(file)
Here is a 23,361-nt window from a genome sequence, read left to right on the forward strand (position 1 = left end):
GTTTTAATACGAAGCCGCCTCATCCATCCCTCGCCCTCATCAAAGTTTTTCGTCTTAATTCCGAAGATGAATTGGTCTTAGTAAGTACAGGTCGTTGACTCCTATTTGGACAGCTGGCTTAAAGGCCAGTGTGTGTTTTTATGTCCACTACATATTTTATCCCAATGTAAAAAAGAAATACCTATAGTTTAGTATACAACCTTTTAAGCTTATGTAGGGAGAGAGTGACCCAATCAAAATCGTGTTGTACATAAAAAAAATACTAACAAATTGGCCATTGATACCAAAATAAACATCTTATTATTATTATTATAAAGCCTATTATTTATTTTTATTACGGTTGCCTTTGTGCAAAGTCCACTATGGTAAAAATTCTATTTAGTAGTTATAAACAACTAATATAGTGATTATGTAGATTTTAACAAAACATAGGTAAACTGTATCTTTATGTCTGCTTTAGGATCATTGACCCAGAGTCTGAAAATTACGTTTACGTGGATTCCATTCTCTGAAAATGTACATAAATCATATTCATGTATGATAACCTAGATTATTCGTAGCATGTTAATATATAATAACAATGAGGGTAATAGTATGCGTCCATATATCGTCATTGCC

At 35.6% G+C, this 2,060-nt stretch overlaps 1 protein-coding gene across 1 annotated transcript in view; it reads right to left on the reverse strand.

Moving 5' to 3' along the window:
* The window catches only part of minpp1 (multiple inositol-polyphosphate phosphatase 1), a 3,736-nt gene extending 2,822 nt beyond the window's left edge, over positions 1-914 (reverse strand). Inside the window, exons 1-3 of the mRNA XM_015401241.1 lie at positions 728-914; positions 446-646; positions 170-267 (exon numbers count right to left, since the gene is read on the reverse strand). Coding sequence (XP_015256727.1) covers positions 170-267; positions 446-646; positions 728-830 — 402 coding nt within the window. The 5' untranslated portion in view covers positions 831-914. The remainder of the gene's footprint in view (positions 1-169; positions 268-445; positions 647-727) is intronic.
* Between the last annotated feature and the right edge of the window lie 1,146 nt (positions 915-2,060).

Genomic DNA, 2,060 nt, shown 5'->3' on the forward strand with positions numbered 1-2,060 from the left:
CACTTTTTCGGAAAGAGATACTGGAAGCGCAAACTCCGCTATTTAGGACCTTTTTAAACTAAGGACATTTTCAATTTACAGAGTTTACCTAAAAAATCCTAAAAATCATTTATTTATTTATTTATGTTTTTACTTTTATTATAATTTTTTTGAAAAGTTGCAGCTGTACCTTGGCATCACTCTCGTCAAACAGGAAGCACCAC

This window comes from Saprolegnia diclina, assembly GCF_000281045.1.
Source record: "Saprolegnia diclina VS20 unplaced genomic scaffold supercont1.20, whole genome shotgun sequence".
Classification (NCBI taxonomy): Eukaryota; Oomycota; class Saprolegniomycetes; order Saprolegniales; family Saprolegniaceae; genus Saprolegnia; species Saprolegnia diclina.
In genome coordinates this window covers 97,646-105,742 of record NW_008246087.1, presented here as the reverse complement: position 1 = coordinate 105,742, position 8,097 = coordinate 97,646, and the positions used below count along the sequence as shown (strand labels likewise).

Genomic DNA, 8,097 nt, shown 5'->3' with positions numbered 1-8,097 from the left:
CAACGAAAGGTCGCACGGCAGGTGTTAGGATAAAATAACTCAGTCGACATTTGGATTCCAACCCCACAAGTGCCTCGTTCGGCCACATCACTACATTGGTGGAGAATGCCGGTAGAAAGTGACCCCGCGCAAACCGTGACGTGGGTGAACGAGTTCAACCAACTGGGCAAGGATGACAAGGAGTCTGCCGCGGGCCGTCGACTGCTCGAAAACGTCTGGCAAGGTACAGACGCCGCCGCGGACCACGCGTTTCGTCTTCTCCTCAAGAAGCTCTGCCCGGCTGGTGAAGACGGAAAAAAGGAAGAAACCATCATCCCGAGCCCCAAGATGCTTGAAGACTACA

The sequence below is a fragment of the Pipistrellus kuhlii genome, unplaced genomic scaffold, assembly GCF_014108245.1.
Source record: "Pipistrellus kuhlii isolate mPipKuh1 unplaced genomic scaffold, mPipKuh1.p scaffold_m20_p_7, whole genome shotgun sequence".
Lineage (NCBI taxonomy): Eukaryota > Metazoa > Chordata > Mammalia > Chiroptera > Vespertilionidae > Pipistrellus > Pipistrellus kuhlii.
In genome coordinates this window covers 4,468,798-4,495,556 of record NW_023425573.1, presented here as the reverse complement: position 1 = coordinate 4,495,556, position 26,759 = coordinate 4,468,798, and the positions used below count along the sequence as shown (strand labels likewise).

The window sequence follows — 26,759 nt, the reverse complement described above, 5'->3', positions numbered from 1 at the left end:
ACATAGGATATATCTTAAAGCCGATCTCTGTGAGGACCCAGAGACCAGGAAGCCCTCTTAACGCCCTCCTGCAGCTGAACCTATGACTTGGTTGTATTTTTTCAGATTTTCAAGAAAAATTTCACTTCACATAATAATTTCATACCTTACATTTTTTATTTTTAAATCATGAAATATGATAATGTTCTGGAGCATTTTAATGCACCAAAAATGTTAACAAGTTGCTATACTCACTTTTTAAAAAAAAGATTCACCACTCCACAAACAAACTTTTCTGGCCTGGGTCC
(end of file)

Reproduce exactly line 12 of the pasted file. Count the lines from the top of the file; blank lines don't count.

In genome coordinates this window covers 97,646-105,742 of record NW_008246087.1, presented here as the reverse complement: position 1 = coordinate 105,742, position 8,097 = coordinate 97,646, and the positions used below count along the sequence as shown (strand labels likewise).